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This High-Yield Dividend Stock Just Declared Its 449th Consecutive Payout

Motley Fool - Sun Oct 22, 2023

DowDuPont split into three companies in 2019, including Dow(NYSE: DOW), DuPont de Nemours, and Corteva. Since the split, investors have gotten the opportunity to invest solely in Dow, the commodity chemicals business.

On Oct. 12, Dow declared a quarterly dividend of $0.70 per share. That marked the 449th consecutive dividend paid by Dow or its affiliates since 1912. It's an impressive streak, but Dow hasn't raised its dividend since the spin-off, choosing instead to keep it unchanged at $0.70 per share.

Here's why Dow's decision to keep its dividend steady isn't a big deal, and why the dividend stock -- with its juicy 5.6% yield -- is worth buying now.

A person working with chemicals in a lab.

Image source: Getty Images.

A primer on Dow's business

Dow is a commodity chemical company that focuses on four main segments -- packaging, infrastructure, consumer, and mobility. It makes chemicals that are used in everything from adhesives to resins, coatings, plastics, seals, foams, gels, you name it.

A good way of understanding the business of commodity chemicals is to compare it to buying gas at a gas station. The differentiating factor in buying gasoline from one gas station or another is the price, not the brand. A company like Valero is simply trying to refine crude oil for the lowest price possible and sell it for the highest price possible. Dow is doing the same thing, just on the chemical side. So when you hear "commodity chemical company" it basically means the edge comes from superior procurement, manufacturing, and distribution rather than selling a better product than competitors.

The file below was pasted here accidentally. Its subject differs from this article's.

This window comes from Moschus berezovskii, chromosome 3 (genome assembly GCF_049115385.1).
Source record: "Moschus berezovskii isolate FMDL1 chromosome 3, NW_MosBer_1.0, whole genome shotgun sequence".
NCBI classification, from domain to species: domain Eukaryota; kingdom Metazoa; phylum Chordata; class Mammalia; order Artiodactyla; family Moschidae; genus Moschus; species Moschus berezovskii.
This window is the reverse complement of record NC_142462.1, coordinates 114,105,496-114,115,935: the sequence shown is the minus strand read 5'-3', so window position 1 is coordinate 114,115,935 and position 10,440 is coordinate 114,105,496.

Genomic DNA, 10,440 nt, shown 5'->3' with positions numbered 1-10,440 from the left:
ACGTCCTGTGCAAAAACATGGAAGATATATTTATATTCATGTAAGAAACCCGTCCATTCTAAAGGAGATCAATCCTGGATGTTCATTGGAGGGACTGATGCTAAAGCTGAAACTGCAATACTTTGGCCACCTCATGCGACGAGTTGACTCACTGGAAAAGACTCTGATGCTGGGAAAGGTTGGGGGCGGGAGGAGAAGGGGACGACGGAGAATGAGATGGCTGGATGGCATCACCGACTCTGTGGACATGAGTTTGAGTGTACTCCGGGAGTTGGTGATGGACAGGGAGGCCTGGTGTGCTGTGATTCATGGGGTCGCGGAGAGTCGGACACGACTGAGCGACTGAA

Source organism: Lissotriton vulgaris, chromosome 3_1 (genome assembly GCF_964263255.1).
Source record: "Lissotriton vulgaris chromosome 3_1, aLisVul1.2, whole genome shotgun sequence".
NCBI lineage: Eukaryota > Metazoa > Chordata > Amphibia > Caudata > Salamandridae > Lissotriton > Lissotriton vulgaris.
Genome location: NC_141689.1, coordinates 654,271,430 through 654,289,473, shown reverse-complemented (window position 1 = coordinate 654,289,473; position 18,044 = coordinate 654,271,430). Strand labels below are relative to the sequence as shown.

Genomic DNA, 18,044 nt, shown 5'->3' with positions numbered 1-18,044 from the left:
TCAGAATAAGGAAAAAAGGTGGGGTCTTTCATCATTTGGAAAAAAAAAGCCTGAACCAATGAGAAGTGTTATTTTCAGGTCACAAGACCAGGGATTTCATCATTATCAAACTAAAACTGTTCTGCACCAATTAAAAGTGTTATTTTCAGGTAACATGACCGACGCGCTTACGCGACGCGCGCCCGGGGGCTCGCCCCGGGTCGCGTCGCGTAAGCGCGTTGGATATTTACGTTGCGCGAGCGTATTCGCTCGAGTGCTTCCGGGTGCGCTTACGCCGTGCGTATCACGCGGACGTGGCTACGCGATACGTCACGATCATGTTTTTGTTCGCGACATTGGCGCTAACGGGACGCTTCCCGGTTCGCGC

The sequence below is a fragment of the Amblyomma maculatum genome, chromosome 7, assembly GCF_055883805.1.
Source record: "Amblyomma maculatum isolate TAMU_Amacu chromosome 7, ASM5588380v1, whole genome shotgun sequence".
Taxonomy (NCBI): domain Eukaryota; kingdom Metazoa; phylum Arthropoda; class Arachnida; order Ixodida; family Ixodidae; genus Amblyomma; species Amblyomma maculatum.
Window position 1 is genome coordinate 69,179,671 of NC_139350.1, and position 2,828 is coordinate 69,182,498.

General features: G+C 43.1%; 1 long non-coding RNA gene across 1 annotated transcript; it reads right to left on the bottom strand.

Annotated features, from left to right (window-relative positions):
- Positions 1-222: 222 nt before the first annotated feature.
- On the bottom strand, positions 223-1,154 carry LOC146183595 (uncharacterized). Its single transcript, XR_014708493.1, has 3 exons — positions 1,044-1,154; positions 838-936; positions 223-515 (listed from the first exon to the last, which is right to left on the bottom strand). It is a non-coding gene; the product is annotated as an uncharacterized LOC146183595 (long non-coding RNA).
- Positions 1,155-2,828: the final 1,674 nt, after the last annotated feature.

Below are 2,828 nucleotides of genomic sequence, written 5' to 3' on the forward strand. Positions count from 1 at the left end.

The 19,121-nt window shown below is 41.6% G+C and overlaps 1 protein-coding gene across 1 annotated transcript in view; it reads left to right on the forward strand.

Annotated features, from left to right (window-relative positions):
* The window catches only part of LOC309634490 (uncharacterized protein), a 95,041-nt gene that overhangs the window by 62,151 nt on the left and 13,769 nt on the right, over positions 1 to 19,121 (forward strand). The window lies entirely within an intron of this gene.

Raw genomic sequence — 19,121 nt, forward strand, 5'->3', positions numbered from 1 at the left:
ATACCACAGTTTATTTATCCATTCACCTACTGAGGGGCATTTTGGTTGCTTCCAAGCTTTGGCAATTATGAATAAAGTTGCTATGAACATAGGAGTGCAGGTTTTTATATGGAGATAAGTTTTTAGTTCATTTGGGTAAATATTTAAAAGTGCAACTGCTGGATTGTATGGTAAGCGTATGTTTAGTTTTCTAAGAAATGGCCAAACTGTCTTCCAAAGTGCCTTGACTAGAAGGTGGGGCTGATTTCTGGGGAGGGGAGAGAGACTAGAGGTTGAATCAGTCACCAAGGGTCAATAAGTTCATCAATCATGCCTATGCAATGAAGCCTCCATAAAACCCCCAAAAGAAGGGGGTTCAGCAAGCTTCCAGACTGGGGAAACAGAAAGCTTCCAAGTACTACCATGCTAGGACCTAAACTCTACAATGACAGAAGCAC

Since Dow serves a wide swath of industries and applications, its business generally benefits from a growing economy. When its customers are making more products, they need more inputs from Dow. When its customers have lower demand, they may decide to produce less and cut orders from Dow.

From an engineering and science standpoint, Dow is a complex business. But as an investment it's actually fairly straightforward. The objective for Dow is to accurately forecast demand and efficiently run its 104 manufacturing sites. Since Dow can't control the ebbs and flows of the broader economy, the key for investors is to watch how the company manages costs and capital investments.

Dow is doing a good job navigating the business cycle

Dow's margins have taken a major hit recently as the company has faced slowing economic growth. However, Dow is on track to implement $1 billion in cost savings this year. And it is still earning plenty of profit to support its dividend and buybacks.

Since spinning off from DowDuPont, Dow has reduced its net debt and pension liability by $10 billion. In its Q2 earnings presentation, Dow indicated that nearly all of its debt is at a fixed rate, and that its 2023 interest expense is expected to be 40% lower than its 2019 interest expense thanks to the fixed rate and debt paydown.